Just before Iran and the international community begin talks on Iran's nuclear program, Israel is sending out messages of measured and cautions optimism. Israeli official are praising the proposed sanctions against Iran to journalists, explaining that a stiff cost could prompt the Iranians to rethink their actions, especially in light of the domestic troubles the regime of ayatollahs has faced over the past few months.

The New York Times, meanwhile, reported that Prime Minister Benjamin Netanyahu is lobbying U.S lawmakers, including House Speaker Nancy Pelosi to impose "crippling sanctions" on Iran.

This constitutes a certain change in the atmosphere surrounding Israel's approach to the issue. Until a few weeks ago, Israeli officials expressed serious skepticism, bordering on cynicism, about American efforts to divert Iran from its gallop toward obtaining nuclear capability.

The official explanation for this stance is connected to the assertiveness that U.S. President Barack Obama and his administration are showing vis-a-vis Tehran, alongside the decision by the Obama administration to nix plans to deploy missile systems in Eastern Europe. That move is expected to help in getting Russia to hop on the sanctions wagon.

But there are other factors in the background. The dialogue is the penultimate exit stop before the scenario of a military attack on Iranian nuclear facilities. The talks are expected to go on intermittently until December, when harsher sanctions are expected.

Israel, from its point of view, now needs to show the Obama administration and the international community that it is a team player, one that supports exhausting all non-military options. At some point in the future, there will come a time when it would make sense to once again threaten to attack Iran in order to pressure Tehran, but now is still the time for negotiations.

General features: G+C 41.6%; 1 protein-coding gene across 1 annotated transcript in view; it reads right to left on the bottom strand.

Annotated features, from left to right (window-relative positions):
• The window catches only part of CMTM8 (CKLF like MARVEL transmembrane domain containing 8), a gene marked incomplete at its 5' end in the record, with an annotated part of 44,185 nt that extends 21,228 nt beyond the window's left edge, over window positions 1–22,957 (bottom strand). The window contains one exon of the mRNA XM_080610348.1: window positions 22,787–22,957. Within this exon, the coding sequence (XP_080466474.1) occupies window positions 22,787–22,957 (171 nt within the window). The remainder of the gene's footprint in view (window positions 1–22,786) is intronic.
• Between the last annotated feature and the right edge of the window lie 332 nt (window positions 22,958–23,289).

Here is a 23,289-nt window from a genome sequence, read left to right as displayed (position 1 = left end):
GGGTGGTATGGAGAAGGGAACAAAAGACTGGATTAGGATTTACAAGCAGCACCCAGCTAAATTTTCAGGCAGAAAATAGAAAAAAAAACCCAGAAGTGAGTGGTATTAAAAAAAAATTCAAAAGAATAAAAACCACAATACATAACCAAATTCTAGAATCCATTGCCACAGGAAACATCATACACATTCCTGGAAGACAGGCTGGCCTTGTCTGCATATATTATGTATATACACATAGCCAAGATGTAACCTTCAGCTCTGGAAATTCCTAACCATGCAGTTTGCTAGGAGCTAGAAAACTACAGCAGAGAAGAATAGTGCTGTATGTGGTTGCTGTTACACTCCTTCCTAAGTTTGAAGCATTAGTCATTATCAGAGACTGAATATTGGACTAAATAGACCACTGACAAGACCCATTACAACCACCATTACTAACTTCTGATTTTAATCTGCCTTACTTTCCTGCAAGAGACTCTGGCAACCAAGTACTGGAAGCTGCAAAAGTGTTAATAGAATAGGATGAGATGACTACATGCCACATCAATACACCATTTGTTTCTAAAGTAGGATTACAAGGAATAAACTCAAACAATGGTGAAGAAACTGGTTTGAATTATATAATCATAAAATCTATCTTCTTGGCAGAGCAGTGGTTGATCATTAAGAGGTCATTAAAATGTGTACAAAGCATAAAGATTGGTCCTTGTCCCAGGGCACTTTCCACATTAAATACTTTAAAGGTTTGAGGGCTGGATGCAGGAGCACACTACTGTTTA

All the intensive goings-on concerning Iran must be understood against the backdrop of the opening of talks the day after Wednesday, on October 1.

This is the context for the exposure of the new enrichment facility at Qom, secretly built by the Iranians. And it's the context for Obama's stern statements and for Iran's defiance in holding a military maneuver that included launching long-range missiles capable of hitting Europe.

The most dramatic of these developments is the exposure of the Qom facility for uranium enrichment. This has enabled U.S. Defense Secretary Robert Gates to state clearly that Iran is moving forward with its efforts to obtain a nuclear bomb.

The U.S. is now starting to show its cards in more ways than the exposure of the Qom facility, which attest to Tehran's true intentions. The New York Times reported that the U.S. is planning to halt foreign investments in Iran's oil and gas industries and introduce new restrictions on banks operating in Iran.

But even if the sanctions are approved, will they serve to dissuade a country that has persistently struggled to obtain nuclear weapons for 15 years, now that it is relatively close to achieving the ultimate goal?